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Career Guides for the Perplexed

A life scientist's decision to forsake lab work in academia for another career often comes after much soul-searching and with many misgivings. "The hardest thing is to escape science when you're enjoying it," says Guy R. Burkitt, a former Rockefeller University postdoc who is now a software engineer at a biotech company. "And when you get results that mean something, you really do enjoy it." Besides, he adds, "you invest so much time and effort in one thing that you really want to continue." &#

Douglas Steinberg

A life scientist's decision to forsake lab work in academia for another career often comes after much soul-searching and with many misgivings. "The hardest thing is to escape science when you're enjoying it," says Guy R. Burkitt, a former Rockefeller University postdoc who is now a software engineer at a biotech company. "And when you get results that mean something, you really do enjoy it." Besides, he adds, "you invest so much time and effort in one thing that you really want to continue."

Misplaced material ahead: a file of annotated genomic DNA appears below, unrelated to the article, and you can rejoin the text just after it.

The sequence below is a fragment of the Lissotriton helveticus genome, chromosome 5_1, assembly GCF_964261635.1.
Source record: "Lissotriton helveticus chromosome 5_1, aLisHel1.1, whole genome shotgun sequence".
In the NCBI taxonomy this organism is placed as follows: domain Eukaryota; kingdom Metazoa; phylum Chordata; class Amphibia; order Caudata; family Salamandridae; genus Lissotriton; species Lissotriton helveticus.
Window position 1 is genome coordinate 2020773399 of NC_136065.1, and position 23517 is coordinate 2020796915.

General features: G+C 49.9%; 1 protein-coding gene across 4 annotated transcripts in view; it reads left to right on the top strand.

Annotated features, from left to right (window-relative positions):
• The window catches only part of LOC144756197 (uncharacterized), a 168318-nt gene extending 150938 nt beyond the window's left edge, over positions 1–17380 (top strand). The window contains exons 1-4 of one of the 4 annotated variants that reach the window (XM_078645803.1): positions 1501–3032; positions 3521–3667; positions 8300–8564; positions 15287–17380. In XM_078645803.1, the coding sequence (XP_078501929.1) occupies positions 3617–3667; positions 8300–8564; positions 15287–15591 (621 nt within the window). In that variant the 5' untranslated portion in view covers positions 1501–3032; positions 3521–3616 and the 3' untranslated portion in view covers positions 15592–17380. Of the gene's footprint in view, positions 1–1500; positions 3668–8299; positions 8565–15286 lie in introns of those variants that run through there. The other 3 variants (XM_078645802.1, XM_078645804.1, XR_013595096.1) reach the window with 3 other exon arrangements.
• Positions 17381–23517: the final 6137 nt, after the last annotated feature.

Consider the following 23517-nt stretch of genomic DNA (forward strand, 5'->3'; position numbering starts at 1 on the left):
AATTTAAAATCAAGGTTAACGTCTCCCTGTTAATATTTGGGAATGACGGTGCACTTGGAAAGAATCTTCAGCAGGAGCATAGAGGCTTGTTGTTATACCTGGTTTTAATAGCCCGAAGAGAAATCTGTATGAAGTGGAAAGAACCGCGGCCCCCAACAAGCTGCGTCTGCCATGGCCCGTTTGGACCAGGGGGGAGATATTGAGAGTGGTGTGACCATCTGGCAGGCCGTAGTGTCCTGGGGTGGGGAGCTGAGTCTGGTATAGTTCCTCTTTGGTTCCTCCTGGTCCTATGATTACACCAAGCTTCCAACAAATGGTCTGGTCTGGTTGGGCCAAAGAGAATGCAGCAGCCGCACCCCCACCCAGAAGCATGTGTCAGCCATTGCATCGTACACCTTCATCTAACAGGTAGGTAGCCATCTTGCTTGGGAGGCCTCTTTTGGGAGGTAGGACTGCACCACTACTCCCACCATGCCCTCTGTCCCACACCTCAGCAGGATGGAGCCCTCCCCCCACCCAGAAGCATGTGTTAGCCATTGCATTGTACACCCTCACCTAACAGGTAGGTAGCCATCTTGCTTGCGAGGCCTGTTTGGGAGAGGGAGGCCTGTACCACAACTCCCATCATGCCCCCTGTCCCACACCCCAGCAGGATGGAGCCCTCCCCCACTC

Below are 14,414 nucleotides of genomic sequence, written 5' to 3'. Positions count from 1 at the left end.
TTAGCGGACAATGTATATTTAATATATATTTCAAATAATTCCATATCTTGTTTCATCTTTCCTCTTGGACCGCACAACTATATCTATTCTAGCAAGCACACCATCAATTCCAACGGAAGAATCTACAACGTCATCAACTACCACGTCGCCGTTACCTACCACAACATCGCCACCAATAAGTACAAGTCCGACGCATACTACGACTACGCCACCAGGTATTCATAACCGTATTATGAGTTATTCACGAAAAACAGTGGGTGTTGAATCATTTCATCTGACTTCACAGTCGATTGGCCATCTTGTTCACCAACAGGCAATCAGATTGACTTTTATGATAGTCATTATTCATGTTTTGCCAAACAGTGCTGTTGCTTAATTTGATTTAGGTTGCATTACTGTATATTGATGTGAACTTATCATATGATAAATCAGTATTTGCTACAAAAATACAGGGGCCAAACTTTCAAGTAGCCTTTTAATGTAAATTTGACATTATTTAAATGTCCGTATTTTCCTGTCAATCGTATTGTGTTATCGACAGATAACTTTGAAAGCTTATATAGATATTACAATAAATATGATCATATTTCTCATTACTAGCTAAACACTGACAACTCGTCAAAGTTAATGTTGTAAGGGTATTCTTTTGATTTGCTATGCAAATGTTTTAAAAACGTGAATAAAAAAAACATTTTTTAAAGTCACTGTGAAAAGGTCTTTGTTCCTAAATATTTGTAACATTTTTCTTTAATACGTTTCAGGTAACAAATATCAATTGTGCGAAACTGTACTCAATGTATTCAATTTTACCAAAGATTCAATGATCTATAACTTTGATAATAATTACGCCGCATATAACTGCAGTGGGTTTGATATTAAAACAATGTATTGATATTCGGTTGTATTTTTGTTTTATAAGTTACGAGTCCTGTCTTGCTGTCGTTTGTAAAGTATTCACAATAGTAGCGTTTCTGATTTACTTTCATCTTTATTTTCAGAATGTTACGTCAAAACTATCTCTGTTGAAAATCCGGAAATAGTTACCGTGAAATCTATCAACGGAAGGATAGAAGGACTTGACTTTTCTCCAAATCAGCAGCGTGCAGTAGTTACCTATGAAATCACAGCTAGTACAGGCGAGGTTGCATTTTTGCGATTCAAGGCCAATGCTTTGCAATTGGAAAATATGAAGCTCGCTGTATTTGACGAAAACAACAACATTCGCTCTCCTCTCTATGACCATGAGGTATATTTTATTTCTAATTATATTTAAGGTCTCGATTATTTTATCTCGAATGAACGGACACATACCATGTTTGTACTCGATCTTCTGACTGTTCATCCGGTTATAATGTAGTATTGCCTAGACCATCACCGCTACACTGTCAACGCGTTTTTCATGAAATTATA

Career transitions like the one made by Burkitt last fall will likely become more common because of two trends in the life sciences: the granting of far more Ph.D.s than there are academic job openings,1 and growth in private-sector opportunities. To ease such transitions, universities increasingly provide various forms of career counseling to science students and postdocs. Outside academia, however, sustained and informed advice...

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